It doesn't really seem to be a muscle restriction and from your answers I would be keeping a close eye for signs of trouble but I probably wouldn't be too considered about his feet being the cause of his soreness. 

You may like to try a week or two of stretchy, active walk, to help strengthen his back and stretch out his hindend and maybe restrict any trot work to the long side of the arena or straights with no turns. If you "suggest" and he accepts, moving forward actively and happy I would take it as a sign he is feeling good and keep moving forward with your program. Even if the rides are short and you feel like you are getting nowhere it should click. 

I do think that with our older, perhaps a bit more forward horses, they may do a little more than they are physically ready to and WE have to be disciplined in guiding them through a suitable program to rebuild their strength and get their legs under them. I am finding that the older my horse gets the longer it takes to strengthen her back in order to carry me and herself comfortably but I also have to remember that it takes time to rebuild confidence, work ethic and work tolerance as well. 

With regards to the saddle, especially with sensitive horses, I would personally prefer to see a "fit" to the shape that my horse's back is at the moment not what it might develop into with work but if it is very close than it should be okay. I try to squeeze in a bareback ride at least once every two weeks with my horse just to check in with how she is moving sans saddle vs with saddle as she loves it and I get a better feel of her back and body without restriction. If you are able to do that perhaps you could give that a go and see how he feels afterward?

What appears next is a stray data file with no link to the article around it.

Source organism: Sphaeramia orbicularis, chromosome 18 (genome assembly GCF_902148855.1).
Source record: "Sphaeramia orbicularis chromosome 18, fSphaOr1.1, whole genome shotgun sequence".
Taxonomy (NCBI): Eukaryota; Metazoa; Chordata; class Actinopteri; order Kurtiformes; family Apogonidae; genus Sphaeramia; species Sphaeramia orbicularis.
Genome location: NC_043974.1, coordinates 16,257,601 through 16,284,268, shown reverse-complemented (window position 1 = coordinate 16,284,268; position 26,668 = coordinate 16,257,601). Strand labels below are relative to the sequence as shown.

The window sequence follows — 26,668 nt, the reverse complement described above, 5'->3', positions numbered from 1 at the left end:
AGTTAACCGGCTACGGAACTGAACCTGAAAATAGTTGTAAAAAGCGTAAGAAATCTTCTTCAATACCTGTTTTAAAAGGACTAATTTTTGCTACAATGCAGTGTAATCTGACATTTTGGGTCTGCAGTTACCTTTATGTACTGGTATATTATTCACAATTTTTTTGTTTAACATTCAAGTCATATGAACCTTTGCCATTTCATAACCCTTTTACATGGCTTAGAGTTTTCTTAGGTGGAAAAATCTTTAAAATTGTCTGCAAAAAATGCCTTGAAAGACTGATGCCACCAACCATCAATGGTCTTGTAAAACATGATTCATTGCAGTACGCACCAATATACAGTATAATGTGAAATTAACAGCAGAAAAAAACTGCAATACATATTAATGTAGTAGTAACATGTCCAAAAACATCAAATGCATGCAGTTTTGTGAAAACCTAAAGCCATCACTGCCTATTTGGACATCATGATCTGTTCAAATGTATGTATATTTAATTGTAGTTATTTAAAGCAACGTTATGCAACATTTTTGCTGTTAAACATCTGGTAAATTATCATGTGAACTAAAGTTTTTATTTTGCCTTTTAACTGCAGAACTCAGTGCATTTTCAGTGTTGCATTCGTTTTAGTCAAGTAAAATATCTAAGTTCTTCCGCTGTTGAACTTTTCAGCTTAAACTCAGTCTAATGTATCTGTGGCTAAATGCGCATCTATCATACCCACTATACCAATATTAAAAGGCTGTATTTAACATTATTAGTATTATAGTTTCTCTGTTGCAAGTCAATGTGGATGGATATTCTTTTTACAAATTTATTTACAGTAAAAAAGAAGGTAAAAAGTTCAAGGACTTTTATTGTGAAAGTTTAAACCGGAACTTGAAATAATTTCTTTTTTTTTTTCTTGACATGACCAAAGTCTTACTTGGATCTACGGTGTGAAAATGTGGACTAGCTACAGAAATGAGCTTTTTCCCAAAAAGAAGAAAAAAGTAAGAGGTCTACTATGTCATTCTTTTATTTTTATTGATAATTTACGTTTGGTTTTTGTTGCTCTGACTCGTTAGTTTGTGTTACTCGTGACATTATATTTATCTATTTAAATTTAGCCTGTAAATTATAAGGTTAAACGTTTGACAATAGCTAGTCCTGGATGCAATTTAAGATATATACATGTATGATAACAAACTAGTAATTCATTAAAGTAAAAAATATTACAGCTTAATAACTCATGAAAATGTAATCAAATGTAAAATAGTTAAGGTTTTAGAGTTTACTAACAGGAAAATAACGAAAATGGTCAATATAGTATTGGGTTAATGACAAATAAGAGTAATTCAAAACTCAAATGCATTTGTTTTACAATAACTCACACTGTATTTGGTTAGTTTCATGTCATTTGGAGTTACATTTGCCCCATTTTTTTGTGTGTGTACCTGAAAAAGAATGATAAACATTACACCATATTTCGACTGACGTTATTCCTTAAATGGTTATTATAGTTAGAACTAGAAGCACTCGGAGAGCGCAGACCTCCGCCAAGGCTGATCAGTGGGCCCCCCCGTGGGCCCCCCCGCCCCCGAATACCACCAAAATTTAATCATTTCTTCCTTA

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Tanna 

April 2019, (Yahoo Group member 2008)
Langley, BC, Canada

Tula's Case History 


Lynn
 

Hi Tanna! Thank you sooo much for your insights. Really helpful and it makes sense to me. I think I have been so focused on his feet and letting him dictate the pace once we do the 15 min. warmup i wasn't really thinking about the time etc. involved to strengthen his back. My saddle does conform to his back because it is gel etc., there is no saddle tree. The chiropractor did recommend a different girth - a StretchTec shoulder relief girth - I worked with the company to get the right fit for him and used it for the first time on our last ride - it worked like a charm - the saddle didn't slip or move. His blanket is custom-made for him and his "senior" status. I love to bareback ride and rode him that way the first winter (don't like to take a chance on sweating with saddle on). Now that he isn't acting crazy i would feel comfortable to do that again so will try it and your other suggestions. I'm going out tomorrow and will see how he is before considering riding on Saturday. Thanks!!!!!. 
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Lynn
Beavercreek, Ohio
March 2018
Relevante Case History
Relevante Photo Album

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Tanna
 

You're most welcome Lynn! 🙂

Onward and upward! 💪😁 I found that after about a week and a half of short, sweet, gradually building rides, my slightly older gal got her groove back and was willing to get to the gym with me, per se! I hope it is the same with you and Relevante! 

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Tanna 

April 2019, (Yahoo Group member 2008)
Langley, BC, Canada

Tula's Case History 


Lynn
 

Thank you again so much for your input Tanna - we are supposed to have clear, cool weather for the next week or so .....so no steps backward LOL. I'll keep you posted on our progress!
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Lynn
Beavercreek, Ohio
March 2018
Relevante Case History
Relevante Photo Album

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Sherry Morse
 

Hi Lynn,

I think Tanna's already provided some great insights and I don't have a lot to add, but I was mulling this over yesterday as Scutch and I were doing his 45 minutes of rehab walking.